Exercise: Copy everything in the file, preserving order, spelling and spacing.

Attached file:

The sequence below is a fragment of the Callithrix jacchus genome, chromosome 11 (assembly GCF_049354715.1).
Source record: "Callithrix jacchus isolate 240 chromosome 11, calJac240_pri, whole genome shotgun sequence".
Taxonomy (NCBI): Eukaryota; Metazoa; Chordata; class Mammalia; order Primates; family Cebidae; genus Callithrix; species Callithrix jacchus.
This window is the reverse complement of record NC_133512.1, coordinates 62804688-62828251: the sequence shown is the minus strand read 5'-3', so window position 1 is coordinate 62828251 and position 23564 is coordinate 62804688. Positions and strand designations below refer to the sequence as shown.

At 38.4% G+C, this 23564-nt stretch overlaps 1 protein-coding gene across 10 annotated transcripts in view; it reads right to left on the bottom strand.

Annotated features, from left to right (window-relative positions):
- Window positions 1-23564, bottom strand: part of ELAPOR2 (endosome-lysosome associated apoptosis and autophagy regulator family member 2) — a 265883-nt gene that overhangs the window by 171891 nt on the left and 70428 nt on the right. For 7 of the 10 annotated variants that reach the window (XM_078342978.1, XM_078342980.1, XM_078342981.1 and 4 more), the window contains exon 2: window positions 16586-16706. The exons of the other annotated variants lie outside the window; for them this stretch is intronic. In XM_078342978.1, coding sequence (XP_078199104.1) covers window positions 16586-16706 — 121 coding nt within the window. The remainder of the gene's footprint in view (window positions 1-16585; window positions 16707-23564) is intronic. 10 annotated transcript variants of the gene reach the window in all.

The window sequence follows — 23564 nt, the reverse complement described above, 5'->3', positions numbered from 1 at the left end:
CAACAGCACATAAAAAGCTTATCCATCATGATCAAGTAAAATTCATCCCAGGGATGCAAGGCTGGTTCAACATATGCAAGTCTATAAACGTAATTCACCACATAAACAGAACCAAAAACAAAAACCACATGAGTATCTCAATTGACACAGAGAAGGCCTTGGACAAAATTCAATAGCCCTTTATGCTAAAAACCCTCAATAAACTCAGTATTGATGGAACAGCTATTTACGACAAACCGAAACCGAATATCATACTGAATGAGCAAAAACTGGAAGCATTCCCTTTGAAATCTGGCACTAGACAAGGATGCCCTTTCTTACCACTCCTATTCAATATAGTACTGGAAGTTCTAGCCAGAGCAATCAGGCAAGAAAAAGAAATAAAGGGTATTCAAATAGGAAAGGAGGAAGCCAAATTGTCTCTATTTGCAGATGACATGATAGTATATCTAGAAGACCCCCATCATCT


The sequence below is a fragment of the Callithrix jacchus genome, chromosome 11 (assembly GCF_049354715.1).
Source record: "Callithrix jacchus isolate 240 chromosome 11, calJac240_pri, whole genome shotgun sequence".
Taxonomy (NCBI): Eukaryota; Metazoa; Chordata; class Mammalia; order Primates; family Cebidae; genus Callithrix; species Callithrix jacchus.
This window is the reverse complement of record NC_133512.1, coordinates 62804688-62828251: the sequence shown is the minus strand read 5'-3', so window position 1 is coordinate 62828251 and position 23564 is coordinate 62804688. Positions and strand designations below refer to the sequence as shown.

At 38.4% G+C, this 23564-nt stretch overlaps 1 protein-coding gene across 10 annotated transcripts in view; it reads right to left on the bottom strand.

Annotated features, from left to right (window-relative positions):
- Window positions 1-23564, bottom strand: part of ELAPOR2 (endosome-lysosome associated apoptosis and autophagy regulator family member 2) — a 265883-nt gene that overhangs the window by 171891 nt on the left and 70428 nt on the right. For 7 of the 10 annotated variants that reach the window (XM_078342978.1, XM_078342980.1, XM_078342981.1 and 4 more), the window contains exon 2: window positions 16586-16706. The exons of the other annotated variants lie outside the window; for them this stretch is intronic. In XM_078342978.1, coding sequence (XP_078199104.1) covers window positions 16586-16706 — 121 coding nt within the window. The remainder of the gene's footprint in view (window positions 1-16585; window positions 16707-23564) is intronic. 10 annotated transcript variants of the gene reach the window in all.

The window sequence follows — 23564 nt, the reverse complement described above, 5'->3', positions numbered from 1 at the left end:
CAACAGCACATAAAAAGCTTATCCATCATGATCAAGTAAAATTCATCCCAGGGATGCAAGGCTGGTTCAACATATGCAAGTCTATAAACGTAATTCACCACATAAACAGAACCAAAAACAAAAACCACATGAGTATCTCAATTGACACAGAGAAGGCCTTGGACAAAATTCAATAGCCCTTTATGCTAAAAACCCTCAATAAACTCAGTATTGATGGAACAGCTATTTACGACAAACCGAAACCGAATATCATACTGAATGAGCAAAAACTGGAAGCATTCCCTTTGAAATCTGGCACTAGACAAGGATGCCCTTTCTTACCACTCCTATTCAATATAGTACTGGAAGTTCTAGCCAGAGCAATCAGGCAAGAAAAAGAAATAAAGGGTATTCAAATAGGAAAGGAGGAAGCCAAATTGTCTCTATTTGCAGATGACATGATAGTATATCTAGAAGACCCCCATCATCT